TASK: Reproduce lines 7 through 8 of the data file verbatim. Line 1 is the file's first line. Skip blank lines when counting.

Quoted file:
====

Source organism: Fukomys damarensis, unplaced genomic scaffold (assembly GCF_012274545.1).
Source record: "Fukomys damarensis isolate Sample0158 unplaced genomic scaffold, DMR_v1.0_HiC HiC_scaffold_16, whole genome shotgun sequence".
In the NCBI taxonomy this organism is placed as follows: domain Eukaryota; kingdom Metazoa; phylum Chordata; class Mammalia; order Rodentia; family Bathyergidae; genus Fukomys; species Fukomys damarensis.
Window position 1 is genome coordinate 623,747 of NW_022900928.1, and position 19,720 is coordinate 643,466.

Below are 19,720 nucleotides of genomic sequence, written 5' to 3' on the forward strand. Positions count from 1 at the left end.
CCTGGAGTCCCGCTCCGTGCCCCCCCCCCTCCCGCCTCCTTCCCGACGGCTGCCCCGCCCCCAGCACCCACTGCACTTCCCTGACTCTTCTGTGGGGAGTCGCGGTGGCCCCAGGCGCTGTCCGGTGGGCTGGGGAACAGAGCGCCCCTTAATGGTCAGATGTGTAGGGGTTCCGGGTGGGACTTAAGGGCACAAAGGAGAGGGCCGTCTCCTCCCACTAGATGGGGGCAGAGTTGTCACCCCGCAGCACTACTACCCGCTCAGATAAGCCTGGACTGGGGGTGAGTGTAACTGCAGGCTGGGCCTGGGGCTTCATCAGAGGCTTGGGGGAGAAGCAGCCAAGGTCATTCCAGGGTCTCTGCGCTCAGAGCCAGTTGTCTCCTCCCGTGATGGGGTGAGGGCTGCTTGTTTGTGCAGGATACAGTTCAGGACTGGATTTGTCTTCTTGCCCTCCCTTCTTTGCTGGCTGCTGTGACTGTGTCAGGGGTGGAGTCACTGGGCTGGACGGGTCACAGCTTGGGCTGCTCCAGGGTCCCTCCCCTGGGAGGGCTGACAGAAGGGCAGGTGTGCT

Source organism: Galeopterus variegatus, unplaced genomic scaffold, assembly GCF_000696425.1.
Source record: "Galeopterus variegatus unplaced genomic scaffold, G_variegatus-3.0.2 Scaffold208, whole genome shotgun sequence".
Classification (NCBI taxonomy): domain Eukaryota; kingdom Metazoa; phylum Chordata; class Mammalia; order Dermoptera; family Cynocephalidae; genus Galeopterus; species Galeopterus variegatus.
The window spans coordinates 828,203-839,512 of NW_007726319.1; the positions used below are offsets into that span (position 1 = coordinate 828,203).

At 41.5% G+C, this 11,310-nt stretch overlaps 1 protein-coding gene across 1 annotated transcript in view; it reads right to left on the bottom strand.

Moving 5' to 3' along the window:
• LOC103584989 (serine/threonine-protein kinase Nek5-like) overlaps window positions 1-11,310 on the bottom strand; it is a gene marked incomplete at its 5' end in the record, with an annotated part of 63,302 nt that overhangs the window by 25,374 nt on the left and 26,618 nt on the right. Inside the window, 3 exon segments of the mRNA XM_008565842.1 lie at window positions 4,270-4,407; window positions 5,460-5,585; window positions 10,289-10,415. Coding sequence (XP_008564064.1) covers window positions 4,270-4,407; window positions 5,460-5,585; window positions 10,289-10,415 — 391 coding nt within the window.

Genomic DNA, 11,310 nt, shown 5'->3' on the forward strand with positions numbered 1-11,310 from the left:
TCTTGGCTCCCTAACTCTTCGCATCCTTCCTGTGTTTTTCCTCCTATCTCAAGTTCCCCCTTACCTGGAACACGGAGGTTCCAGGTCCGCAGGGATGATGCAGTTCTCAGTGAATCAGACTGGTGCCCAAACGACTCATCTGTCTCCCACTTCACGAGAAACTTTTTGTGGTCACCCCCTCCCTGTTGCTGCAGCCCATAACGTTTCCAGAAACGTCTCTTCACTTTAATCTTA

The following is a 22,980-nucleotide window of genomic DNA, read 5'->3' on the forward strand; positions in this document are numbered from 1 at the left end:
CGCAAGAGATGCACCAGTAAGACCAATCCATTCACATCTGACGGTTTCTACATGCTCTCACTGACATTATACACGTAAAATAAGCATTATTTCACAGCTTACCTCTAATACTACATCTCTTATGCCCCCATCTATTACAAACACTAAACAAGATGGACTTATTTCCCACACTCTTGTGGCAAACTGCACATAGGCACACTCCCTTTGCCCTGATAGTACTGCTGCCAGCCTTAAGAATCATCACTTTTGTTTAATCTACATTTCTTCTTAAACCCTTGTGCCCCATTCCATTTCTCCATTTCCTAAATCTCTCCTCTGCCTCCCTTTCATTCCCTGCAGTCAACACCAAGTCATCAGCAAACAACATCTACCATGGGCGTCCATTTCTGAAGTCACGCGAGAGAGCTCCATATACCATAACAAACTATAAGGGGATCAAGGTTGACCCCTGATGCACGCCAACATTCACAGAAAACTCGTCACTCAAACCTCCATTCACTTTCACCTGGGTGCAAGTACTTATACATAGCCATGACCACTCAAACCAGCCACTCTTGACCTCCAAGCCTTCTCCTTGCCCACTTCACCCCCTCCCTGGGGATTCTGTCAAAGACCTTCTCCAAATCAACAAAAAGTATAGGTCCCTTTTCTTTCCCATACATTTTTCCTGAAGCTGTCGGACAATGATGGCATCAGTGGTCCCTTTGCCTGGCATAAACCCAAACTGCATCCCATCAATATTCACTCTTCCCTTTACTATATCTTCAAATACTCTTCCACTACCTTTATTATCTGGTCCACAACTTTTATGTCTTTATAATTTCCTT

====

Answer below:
Source organism: Galeopterus variegatus, unplaced genomic scaffold, assembly GCF_000696425.1.
Source record: "Galeopterus variegatus unplaced genomic scaffold, G_variegatus-3.0.2 Scaffold208, whole genome shotgun sequence".